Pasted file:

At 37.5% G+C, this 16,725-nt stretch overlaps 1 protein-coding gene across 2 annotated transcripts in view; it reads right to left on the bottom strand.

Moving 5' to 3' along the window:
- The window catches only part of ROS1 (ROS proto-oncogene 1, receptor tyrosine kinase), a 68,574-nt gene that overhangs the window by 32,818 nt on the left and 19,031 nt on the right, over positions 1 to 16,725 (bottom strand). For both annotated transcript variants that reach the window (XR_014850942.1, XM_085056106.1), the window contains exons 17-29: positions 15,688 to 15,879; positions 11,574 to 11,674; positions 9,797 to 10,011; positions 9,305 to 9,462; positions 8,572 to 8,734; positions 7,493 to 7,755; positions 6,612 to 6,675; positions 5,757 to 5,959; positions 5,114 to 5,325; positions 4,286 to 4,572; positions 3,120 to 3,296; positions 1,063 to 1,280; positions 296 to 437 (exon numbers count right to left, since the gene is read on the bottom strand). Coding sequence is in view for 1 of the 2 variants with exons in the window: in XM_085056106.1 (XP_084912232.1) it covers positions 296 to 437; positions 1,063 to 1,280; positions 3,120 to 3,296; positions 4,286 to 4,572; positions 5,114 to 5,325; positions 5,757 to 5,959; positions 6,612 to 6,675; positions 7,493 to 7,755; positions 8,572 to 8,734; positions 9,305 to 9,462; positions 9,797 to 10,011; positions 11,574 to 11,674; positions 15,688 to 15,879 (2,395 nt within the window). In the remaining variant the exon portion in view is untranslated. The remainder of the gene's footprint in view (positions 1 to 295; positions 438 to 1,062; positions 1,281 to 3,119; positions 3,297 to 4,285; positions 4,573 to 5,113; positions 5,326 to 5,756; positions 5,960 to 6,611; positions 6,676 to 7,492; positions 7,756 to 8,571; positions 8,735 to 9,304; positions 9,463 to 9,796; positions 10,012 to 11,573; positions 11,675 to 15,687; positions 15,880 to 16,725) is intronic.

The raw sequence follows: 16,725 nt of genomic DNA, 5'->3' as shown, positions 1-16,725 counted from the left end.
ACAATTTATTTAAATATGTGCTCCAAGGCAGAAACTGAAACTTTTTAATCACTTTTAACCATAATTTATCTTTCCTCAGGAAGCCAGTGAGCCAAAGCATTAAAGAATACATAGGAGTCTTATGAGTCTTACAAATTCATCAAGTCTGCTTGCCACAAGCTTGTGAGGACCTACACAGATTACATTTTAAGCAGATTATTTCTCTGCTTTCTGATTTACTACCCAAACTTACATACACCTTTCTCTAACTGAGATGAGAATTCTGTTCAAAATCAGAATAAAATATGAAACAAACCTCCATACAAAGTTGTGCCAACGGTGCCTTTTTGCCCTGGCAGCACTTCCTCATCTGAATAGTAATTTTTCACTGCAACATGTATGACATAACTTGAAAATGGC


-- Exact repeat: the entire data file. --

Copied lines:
At 37.5% G+C, this 16,725-nt stretch overlaps 1 protein-coding gene across 2 annotated transcripts in view; it reads right to left on the bottom strand.

Moving 5' to 3' along the window:
- The window catches only part of ROS1 (ROS proto-oncogene 1, receptor tyrosine kinase), a 68,574-nt gene that overhangs the window by 32,818 nt on the left and 19,031 nt on the right, over positions 1 to 16,725 (bottom strand). For both annotated transcript variants that reach the window (XR_014850942.1, XM_085056106.1), the window contains exons 17-29: positions 15,688 to 15,879; positions 11,574 to 11,674; positions 9,797 to 10,011; positions 9,305 to 9,462; positions 8,572 to 8,734; positions 7,493 to 7,755; positions 6,612 to 6,675; positions 5,757 to 5,959; positions 5,114 to 5,325; positions 4,286 to 4,572; positions 3,120 to 3,296; positions 1,063 to 1,280; positions 296 to 437 (exon numbers count right to left, since the gene is read on the bottom strand). Coding sequence is in view for 1 of the 2 variants with exons in the window: in XM_085056106.1 (XP_084912232.1) it covers positions 296 to 437; positions 1,063 to 1,280; positions 3,120 to 3,296; positions 4,286 to 4,572; positions 5,114 to 5,325; positions 5,757 to 5,959; positions 6,612 to 6,675; positions 7,493 to 7,755; positions 8,572 to 8,734; positions 9,305 to 9,462; positions 9,797 to 10,011; positions 11,574 to 11,674; positions 15,688 to 15,879 (2,395 nt within the window). In the remaining variant the exon portion in view is untranslated. The remainder of the gene's footprint in view (positions 1 to 295; positions 438 to 1,062; positions 1,281 to 3,119; positions 3,297 to 4,285; positions 4,573 to 5,113; positions 5,326 to 5,756; positions 5,960 to 6,611; positions 6,676 to 7,492; positions 7,756 to 8,571; positions 8,735 to 9,304; positions 9,463 to 9,796; positions 10,012 to 11,573; positions 11,675 to 15,687; positions 15,880 to 16,725) is intronic.

The raw sequence follows: 16,725 nt of genomic DNA, 5'->3' as shown, positions 1-16,725 counted from the left end.
ACAATTTATTTAAATATGTGCTCCAAGGCAGAAACTGAAACTTTTTAATCACTTTTAACCATAATTTATCTTTCCTCAGGAAGCCAGTGAGCCAAAGCATTAAAGAATACATAGGAGTCTTATGAGTCTTACAAATTCATCAAGTCTGCTTGCCACAAGCTTGTGAGGACCTACACAGATTACATTTTAAGCAGATTATTTCTCTGCTTTCTGATTTACTACCCAAACTTACATACACCTTTCTCTAACTGAGATGAGAATTCTGTTCAAAATCAGAATAAAATATGAAACAAACCTCCATACAAAGTTGTGCCAACGGTGCCTTTTTGCCCTGGCAGCACTTCCTCATCTGAATAGTAATTTTTCACTGCAACATGTATGACATAACTTGAAAATGGC